The code Athena produced was riddled with bugs, according to a deposition given in August by Shaun Overton, president of Accruvia, a software development company Athena hired to fix Chivo. (The deposition was part of a payment dispute with Athena; Overton declined to comment for this story.) Not even 150 people had signed up before the software designed to check their identities crashed, Overton said. Rather than slow the rollout, the government decided to turn off all safeguards. Anyone could sign up with a false identity and withdraw $30 worth of free, untraceable Bitcoin. Some users submitted photos of potted plants as proof of their identity instead of selfies. Overton estimated that as many as 20% of the app’s 4 million sign-ups were fake. “There was literally no supervision whatsoever,” he said.

At one point, Overton said, a programmer introduced a bug into the code that allowed users to buy Bitcoin, then trading at about $60,000, at a rate of $1 instead. By the time the error was caught a few hours later and the transactions reversed, Chivo users had accumulated $10 billion worth. Even when the price was accurate, the software was designed to update it only once per minute, allowing users to make easy money by waiting for the live price of Bitcoin to go up, then buying it on Chivo at the old, lower price. Overton said one trader exploited the bug for $400,000. “We had pretty much the entire country turn into day traders,” he said. “They could buy and sell risk-free.”

The Chivo app has worked better since El Salvador replaced Athena with AlphaPoint Corp., a crypto software company in New York. The Athena spokeswoman said that the company continues to work with the government but that a confidentiality agreement prevents it from saying more.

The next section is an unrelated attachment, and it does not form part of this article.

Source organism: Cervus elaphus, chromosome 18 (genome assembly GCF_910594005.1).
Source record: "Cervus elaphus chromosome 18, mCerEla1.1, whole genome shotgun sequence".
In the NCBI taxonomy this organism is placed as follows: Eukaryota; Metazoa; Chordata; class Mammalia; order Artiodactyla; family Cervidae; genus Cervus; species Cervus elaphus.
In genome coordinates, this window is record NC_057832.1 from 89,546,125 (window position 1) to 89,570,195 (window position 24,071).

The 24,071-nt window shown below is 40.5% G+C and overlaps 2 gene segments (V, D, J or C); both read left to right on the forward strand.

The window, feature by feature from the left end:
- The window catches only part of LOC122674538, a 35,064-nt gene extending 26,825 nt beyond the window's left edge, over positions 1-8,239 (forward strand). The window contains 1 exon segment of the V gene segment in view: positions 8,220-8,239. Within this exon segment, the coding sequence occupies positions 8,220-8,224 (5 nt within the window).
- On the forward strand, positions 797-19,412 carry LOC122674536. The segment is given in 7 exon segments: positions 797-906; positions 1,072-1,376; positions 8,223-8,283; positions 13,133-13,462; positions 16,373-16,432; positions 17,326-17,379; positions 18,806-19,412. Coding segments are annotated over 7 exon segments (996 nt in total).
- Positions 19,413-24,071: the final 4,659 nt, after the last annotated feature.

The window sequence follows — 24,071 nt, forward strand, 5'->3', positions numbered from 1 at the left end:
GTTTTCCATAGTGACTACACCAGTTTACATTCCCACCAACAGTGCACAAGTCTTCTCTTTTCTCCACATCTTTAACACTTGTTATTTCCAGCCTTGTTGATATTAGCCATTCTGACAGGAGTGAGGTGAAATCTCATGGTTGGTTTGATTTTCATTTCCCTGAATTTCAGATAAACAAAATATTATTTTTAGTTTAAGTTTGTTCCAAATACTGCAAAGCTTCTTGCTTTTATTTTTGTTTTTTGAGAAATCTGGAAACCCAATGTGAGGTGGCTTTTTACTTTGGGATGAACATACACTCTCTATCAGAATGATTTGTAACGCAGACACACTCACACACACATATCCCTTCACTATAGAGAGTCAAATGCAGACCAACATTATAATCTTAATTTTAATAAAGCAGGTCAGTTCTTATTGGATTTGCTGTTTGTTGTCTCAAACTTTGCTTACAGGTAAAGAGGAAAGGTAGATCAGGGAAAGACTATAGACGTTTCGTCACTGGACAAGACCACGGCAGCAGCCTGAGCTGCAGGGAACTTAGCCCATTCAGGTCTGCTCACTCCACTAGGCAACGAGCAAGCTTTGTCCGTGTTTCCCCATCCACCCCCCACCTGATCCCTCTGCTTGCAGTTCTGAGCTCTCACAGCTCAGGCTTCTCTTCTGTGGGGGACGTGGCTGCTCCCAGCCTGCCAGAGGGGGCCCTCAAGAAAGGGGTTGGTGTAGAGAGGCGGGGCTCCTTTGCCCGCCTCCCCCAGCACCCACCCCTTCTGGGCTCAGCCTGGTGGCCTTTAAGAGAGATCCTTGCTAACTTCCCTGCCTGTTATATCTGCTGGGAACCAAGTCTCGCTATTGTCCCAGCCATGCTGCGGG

Even though Chivo allows for free transfers from abroad, few people are using the app for them. It accounted for only 2% of remittances in the first five months of 2022, according to El Salvador’s central bank. And after the initial wave of sign-ups, usage plummeted generally, according to the National Bureau of Economic Research in Cambridge, Massachusetts, which surveyed a sample of 1,800 households and found almost none had downloaded the app this year. Salvadorans say they “do not understand it, they do not trust it, it is not accepted by businesses, it is very volatile,” the researchers wrote.

Bitcoin City emerged following the Chivo fiasco. Bukele announced it at a November 2021 crypto conference near El Zonte, with full fanfare: a fusillade of fireworks, a fog machine, AC/DC blasting and a giant animation of Bitcoin erupting from a volcano. Comparing Bitcoin City to one of the ancient outposts built by Alexander the Great, the president unveiled a design from a high-profile Mexican architect. Bukele said the city would be circular, with a central plaza shaped like the Bitcoin logo, so large it could be seen from space. And of course there would be a geothermal plant, using heat from the Conchagua volcano to power the city and a giant server farm to mine Bitcoin, a notoriously energy-intensive process.